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Same here but we had to use a rotary phone. That leads to to obvious question, "WHY don't they make new rotary phones to order pizza WITHOUT a computer?" :devil
 

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Back then I was in Halifax, West Yorkshire, England. We didn't even get a phone until 1975. Nowhere to my knowledge did any kind of delivery of food until well into the 80's.

To call Canada back then, we had to call the International Operator, at least 3 or 4 days in advance, give them a date, time and number we needed to call and on the appointed date and time our phone would ring. It was the International Operator confirming our call, at this point we were told the maximum time we could stay on, this was dependent on how busy the lines to Canada were, we were then put through. A few minutes before the end of the call, the Operator with interrupt, reminding us of the time remaining, then one final warning with 15 seconds to go, then dead air.

The UK was never as attached to the telephone as Canada was, at that time. I should also point out that a phone call ALWAYS cost you something, there was no such thing as a free call, even calling you next door neighbor, was charged a minimum, which I think back then was about 6p or 9 cents, the cost of the International call was astronomical.
 

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^^^^
Back in those days, I got the impression England was behind the times in a few things. However, while I never called England back then, I recall the costs were a few dollars. Of course, in those days, it was long distance to call across Winston Churchill Blvd., from Oakville to what is now Mississauga. And here's an example of how a call was made, before we got direct long distance dialing. Maybe we should bring back operators, so we don't have to dial our one calls. ;-)
 

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I wasn't around in 1949 but thanks for that clip, similar to the International Operator. Would the call between Oakville and Mississauga be due to a 416-905 thing at the time?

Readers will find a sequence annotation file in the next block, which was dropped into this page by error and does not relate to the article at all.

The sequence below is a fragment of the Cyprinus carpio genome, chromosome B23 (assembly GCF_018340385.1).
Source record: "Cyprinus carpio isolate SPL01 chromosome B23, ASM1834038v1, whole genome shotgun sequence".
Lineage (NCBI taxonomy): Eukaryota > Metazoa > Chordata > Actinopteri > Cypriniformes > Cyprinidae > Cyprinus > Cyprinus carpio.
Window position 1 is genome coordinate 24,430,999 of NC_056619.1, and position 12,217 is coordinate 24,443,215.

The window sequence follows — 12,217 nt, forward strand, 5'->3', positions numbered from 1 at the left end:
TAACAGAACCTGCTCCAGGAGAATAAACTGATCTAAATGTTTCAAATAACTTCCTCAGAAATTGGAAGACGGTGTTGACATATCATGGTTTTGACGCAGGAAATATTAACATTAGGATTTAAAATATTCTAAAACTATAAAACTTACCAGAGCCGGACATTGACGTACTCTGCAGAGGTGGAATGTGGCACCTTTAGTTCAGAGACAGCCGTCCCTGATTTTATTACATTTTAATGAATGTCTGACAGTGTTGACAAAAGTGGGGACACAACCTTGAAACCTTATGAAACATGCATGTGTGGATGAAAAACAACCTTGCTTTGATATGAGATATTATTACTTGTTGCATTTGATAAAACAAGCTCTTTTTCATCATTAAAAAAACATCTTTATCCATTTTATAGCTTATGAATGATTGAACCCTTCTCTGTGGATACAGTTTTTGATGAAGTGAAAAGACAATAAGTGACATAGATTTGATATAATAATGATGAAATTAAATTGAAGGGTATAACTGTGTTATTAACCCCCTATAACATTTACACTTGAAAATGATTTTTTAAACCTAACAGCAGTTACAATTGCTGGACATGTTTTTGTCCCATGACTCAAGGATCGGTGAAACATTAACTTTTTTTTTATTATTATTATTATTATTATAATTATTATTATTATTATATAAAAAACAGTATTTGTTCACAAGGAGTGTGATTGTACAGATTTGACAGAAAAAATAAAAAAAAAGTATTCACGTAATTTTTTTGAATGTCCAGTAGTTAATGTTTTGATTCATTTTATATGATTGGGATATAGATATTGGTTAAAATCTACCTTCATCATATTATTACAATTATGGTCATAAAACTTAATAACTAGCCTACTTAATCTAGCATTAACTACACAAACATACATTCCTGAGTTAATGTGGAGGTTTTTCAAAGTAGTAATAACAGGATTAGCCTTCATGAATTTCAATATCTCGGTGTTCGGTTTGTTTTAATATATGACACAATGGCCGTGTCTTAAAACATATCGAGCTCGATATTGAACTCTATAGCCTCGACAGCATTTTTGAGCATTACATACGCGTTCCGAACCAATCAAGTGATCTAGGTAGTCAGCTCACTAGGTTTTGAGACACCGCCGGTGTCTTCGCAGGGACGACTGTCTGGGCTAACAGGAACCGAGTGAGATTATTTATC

As for being behind, yes in some areas, I agree, nowadays, the TV services are just so confusing its crazy.
 

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No, the whole area was 416. 905 didn't appear until 1993 and by that time you could make a local call from Oakville to Scarborough. Back in the 60s and earlier, long distance was expensive. The phone system was entirely analog, with vacuum tube and relay technology that required a lot of maintenance. So, even a short distance was "long distance". Direct distance dialing appeared here in the late '50s or so. It was advances in technology that enabled dropping long distance charges. I now can call anywhere in Canada toll free. I guess it was in the early 70s that the drop in charges started happening. Now, if they'd only drop the need to dial 1 first.

As for TV, I seem to recall that in England, the choices were either the BBC or the BBC. ;-)

Growing up in Oakville, I had 6 channels to choose from, 2 Toronto, 1 Hamilton and 3 Buffalo.
 

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Before packet switching networking was implemented for telephone, making a long distance call required two copper conductors from end to end, often by multiple operators working in tandem. There were a limited number of lines between Canada and the UK so there were long wait times for an open line. That's what made long distance so expensive and that's 'WHY they don't make new telephones to make long distance calls WITHOUT a computer.'

Modern fibre networking allows for millions of simultaneous phone calls over one conductor with all switching being done automatically by computers. Long distance costs for telephone companies have been reduced by several orders of magnitude. Costs to consumers have not kept pace, especially with well established telephone companies. The prices paid for long distance calls are close to 100% profit. Long distance charges are simply a way to pay for company management and investors top 1% lifestyles.
 

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There's a bit more to it than that. Initially, transatlantic calls were over radio links. Then, in 1957 (IIRC) the first cable capable of voice calls was put in service. Next came satellite links, but because of the time it took to go up to the satellite and back, a satellite channel was typically paired with a cable channel, so that in one direction, the call would go through the satellite and through the cable in the other. All this was still analog. What really caused a big shift in telecom was the move to digital, starting in the mid '60s. This allowed cheaper, better quality calls, without all the fussy analog gear.

Incidentally, I started working in the telecom industry in 1972 and have worked with everything from analog, vacuum tube based, voice carriers to voice over IP and lots more in between. I have seen a lot of changes in that time.